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Re: REFLECTOR: Canard Well
James F. Agnew wrote:
> Alan Shaw wrote:
> > Rene' Dugas wrote:
> > > Dear Folks,
> > > What is the deal with the canard well? I'm attaching the elevators
> > > now(actually yesterday). Why would we want a well at all? Why not a
> > > glass shelf to cover the big well constructed to not interfere with the
> > > hinges of course? If not fiberglass the flexible teflon sheating
> > > reinforced to prevent air flow into the well.
> > You are describing the gap seal again. I thought I put that to bed when I
> > explained that's how we got the test plane to deep stall TOO EASY.
> > > Do we not aspire to
> > > laminar flow here too?
> > That's always gone after the widest point anyway.
> > > I do not understand why we want air to go into
> > > this well. HELP me aerodynamically.
> > When we slow down and put the elevator down then air goes through the gap
> > and over the top of the elevators providing the type of lift and pitch
> > control that we need.
> > > I potted my elevators a tad too deep so i'll be
> > > sanding off part of my top overlap
> > If you cut that any more your gap may become to big at neutral.
> > > I'm also planning a fuel cut off valve (on and OFF) near the pilot from
> > > the sump to valve to gascolator on firewall. Any suggestions.
> > Yes, don't bother. Fuel shut off valves are for problems with fires when
> > your engine is on the front. With a rear engine problems associated with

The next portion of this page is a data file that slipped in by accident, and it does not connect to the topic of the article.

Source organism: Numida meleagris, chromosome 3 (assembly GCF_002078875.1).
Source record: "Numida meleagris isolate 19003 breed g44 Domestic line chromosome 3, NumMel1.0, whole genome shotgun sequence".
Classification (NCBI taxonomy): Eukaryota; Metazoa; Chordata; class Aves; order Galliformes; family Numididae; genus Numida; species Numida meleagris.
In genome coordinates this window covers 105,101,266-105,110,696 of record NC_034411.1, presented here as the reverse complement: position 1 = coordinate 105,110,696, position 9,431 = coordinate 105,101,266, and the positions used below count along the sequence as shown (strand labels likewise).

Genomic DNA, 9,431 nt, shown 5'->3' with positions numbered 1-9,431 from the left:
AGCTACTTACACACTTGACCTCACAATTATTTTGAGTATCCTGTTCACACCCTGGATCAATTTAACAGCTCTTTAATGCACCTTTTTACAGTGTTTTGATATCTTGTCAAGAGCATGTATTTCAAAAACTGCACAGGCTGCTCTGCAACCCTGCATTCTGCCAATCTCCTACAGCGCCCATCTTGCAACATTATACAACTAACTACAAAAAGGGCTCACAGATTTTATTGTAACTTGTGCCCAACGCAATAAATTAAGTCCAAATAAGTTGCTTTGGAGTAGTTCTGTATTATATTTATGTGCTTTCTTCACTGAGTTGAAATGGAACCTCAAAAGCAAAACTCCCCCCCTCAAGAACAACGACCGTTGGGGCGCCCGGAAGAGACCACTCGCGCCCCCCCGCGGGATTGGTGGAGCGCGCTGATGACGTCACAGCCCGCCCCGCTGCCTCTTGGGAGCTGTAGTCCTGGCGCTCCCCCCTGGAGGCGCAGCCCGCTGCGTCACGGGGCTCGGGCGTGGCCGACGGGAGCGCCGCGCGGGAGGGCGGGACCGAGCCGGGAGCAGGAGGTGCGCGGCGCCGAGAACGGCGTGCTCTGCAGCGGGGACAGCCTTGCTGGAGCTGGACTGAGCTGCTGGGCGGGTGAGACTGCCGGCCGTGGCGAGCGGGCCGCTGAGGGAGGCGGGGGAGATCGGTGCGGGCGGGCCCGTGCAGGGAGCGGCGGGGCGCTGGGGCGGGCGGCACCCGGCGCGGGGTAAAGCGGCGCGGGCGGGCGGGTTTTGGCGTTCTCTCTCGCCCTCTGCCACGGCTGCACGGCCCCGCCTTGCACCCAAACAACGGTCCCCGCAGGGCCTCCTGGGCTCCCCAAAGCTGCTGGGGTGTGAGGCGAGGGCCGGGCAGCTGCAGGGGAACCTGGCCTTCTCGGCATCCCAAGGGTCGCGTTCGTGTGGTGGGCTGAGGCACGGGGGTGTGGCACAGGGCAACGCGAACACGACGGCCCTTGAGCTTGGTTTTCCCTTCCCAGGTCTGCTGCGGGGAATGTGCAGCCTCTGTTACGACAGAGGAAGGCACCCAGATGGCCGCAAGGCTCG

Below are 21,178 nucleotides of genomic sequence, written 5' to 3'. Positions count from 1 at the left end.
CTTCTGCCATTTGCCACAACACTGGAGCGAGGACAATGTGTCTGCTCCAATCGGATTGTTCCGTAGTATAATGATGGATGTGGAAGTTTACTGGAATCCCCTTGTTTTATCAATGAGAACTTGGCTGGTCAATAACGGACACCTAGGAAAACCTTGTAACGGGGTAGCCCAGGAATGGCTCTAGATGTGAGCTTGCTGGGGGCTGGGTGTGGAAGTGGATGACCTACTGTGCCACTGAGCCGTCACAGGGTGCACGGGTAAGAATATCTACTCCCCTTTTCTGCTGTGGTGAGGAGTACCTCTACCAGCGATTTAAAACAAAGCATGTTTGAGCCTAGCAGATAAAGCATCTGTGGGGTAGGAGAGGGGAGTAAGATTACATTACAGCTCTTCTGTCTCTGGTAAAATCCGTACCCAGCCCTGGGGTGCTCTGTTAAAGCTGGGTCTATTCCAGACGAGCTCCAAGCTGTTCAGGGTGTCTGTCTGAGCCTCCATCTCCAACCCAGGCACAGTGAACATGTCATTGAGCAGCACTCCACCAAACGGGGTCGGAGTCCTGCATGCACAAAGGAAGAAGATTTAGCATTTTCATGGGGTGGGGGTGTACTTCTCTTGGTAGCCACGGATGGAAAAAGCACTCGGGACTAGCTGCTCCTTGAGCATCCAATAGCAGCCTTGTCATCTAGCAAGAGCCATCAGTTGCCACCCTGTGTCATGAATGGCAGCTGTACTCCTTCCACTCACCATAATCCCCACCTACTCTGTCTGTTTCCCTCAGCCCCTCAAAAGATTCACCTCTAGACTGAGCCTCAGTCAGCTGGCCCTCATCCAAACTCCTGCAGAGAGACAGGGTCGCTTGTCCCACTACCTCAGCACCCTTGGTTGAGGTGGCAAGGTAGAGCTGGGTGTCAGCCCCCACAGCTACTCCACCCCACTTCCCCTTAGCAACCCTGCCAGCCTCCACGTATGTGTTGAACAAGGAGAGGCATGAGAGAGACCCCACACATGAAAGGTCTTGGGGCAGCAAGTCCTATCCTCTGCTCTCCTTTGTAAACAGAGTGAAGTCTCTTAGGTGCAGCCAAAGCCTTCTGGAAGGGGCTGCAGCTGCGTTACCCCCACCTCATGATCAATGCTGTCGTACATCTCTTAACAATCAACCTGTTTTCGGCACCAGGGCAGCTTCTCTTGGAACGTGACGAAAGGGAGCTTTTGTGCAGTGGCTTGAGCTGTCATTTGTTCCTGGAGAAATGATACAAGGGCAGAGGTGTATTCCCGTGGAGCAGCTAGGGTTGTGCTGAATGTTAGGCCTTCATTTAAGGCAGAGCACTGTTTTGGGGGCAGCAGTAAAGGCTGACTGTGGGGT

> > all that extra plumbing or the valve or the people using the valve (and the
> > airplane) are far far more likely to get you hurt than by not having a shut
> > of at all. Planes frequently crash because the fuel valve is in the wrong
> > position...if there is not one then it is always in the "right" position.
> > This seems to be another thing like the human appendix that airplanes have
> > picked up. It might just get infected some day an need some fast hot cajun
> > surgery. The Velocity has it's own special "appendix".....that is
> > something it was born with, that does it no good, but can cause a lot of
> > problems especially when your bird first gets kicked out of the nest.
> > Any guesses as to what it is?
> > Alan Shaw
> Alan, I don't know how I can have the valve in the wrong position, its
> on or off. If the valve is off the engine isn't running. To shut it
> off you must first raise the switch protector cover and then throw the
> switch which then turns on a red flashing light to let you know that you
> just shut off your fuel. If you have an engine fire there is no was to
> stop the windmilling prop from continuing to pump fuel into the engine
> compartment. With the Franklin it is worse since the carb is so low
> that the fuel will just run out by gravity.
> // James F. Agnew
> // Tampa, FL
> // Velocity 173 FG Elite ( http://www.VelocityAircraft.com/ ) under
Boy! I'm beginning to get confused by all this. If I have an electrical
failure, how does the electric shuttle valve work to turn off the fuel?
Also, I was taught to turn off the master and the mechanical fuel valve
to "OFF", and unlatch the door just before "splash down" (front
engine of course). Why did a French man name Berlot have to change
every thing 90 years ago?